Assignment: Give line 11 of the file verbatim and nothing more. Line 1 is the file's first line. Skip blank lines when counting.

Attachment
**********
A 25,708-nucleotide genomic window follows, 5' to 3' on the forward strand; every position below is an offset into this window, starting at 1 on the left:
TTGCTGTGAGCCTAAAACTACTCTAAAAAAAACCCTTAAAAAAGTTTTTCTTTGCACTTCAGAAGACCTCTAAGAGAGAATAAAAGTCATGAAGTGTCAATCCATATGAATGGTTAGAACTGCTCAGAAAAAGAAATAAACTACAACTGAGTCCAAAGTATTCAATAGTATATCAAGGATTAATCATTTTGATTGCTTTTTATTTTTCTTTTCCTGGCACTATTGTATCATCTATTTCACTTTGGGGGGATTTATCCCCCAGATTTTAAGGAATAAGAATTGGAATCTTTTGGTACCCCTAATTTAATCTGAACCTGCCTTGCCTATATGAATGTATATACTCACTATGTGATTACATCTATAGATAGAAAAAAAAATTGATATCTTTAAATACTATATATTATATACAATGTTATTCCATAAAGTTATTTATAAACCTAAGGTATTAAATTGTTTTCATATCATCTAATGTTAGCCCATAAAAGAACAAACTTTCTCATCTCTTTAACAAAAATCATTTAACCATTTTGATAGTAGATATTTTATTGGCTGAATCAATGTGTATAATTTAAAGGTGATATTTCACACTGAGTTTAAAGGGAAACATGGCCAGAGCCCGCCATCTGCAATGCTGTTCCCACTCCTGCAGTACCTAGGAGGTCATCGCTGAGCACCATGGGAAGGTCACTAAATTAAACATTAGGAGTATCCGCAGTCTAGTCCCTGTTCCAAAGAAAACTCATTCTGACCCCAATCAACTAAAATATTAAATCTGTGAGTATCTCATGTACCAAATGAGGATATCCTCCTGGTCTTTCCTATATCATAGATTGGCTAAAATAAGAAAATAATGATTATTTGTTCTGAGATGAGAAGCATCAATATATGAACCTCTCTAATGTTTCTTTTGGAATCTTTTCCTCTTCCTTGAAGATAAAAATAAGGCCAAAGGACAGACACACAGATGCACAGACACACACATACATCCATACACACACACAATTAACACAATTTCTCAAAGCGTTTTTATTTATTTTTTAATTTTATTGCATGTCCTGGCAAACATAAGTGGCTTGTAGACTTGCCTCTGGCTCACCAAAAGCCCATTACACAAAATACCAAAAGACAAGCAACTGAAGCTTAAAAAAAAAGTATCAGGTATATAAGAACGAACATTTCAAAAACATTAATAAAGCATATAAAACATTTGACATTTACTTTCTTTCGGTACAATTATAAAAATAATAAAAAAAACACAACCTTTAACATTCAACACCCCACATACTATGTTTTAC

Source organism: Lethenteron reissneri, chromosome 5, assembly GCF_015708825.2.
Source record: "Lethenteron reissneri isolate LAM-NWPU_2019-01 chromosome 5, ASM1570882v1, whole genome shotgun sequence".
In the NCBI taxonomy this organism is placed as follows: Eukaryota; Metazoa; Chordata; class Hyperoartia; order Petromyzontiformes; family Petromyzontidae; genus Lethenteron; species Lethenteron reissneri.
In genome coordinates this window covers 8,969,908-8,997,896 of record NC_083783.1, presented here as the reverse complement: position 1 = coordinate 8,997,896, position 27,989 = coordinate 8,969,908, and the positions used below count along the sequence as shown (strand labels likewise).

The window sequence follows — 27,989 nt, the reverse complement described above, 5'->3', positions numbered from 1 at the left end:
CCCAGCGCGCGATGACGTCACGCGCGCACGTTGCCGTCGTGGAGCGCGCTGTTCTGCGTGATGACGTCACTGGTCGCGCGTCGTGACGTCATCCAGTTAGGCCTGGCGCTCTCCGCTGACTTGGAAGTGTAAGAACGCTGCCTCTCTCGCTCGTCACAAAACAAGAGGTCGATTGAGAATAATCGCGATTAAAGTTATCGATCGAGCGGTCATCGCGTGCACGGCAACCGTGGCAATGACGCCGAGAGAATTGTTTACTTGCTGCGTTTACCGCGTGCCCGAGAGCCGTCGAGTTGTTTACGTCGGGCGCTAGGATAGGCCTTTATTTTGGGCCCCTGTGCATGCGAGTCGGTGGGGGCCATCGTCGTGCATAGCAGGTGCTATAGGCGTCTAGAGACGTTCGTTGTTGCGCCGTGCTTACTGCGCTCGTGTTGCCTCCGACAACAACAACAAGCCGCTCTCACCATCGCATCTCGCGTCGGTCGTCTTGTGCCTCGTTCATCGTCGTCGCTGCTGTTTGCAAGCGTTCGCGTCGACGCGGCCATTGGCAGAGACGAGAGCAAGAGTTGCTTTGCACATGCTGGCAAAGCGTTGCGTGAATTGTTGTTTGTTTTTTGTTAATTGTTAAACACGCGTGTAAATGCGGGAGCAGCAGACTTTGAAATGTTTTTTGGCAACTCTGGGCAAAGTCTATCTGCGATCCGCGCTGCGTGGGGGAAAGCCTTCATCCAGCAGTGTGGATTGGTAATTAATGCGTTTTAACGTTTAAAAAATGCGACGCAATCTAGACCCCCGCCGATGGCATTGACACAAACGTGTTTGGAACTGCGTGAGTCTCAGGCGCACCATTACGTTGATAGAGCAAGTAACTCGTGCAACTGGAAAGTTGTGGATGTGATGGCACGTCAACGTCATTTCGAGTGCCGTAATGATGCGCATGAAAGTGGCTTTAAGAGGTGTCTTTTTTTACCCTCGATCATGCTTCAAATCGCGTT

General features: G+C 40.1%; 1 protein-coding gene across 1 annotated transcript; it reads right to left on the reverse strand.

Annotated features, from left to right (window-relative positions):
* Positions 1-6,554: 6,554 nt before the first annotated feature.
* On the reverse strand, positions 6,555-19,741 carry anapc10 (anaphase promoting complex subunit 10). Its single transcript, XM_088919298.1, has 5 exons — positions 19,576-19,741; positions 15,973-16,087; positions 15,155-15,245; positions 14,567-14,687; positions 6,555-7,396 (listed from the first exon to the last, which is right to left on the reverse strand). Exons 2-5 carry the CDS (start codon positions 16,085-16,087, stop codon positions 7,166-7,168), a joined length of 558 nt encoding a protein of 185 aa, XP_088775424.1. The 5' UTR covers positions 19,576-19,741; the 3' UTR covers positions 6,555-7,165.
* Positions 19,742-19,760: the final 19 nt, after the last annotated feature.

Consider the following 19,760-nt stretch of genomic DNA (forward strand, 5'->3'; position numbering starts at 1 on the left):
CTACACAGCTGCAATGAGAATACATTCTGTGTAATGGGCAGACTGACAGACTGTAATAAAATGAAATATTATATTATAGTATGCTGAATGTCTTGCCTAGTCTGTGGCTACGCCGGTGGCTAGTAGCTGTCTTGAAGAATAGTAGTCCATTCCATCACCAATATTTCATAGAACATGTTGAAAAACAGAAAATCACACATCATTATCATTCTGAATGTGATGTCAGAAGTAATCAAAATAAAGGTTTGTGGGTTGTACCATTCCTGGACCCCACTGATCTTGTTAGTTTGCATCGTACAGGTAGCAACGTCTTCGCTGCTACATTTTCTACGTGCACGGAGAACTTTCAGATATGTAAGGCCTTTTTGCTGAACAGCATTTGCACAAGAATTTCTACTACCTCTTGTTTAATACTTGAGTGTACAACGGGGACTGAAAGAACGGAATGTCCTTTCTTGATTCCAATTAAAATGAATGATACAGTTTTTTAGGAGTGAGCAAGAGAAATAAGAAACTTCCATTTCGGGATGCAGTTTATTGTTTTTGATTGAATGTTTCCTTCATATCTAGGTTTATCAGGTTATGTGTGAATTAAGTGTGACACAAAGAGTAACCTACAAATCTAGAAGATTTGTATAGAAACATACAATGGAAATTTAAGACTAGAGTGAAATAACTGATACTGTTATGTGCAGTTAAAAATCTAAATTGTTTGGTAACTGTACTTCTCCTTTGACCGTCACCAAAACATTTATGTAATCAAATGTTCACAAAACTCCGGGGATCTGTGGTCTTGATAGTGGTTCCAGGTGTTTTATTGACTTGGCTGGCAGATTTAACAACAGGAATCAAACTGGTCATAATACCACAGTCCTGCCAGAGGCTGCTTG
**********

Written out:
* Positions 1-6,554: 6,554 nt before the first annotated feature.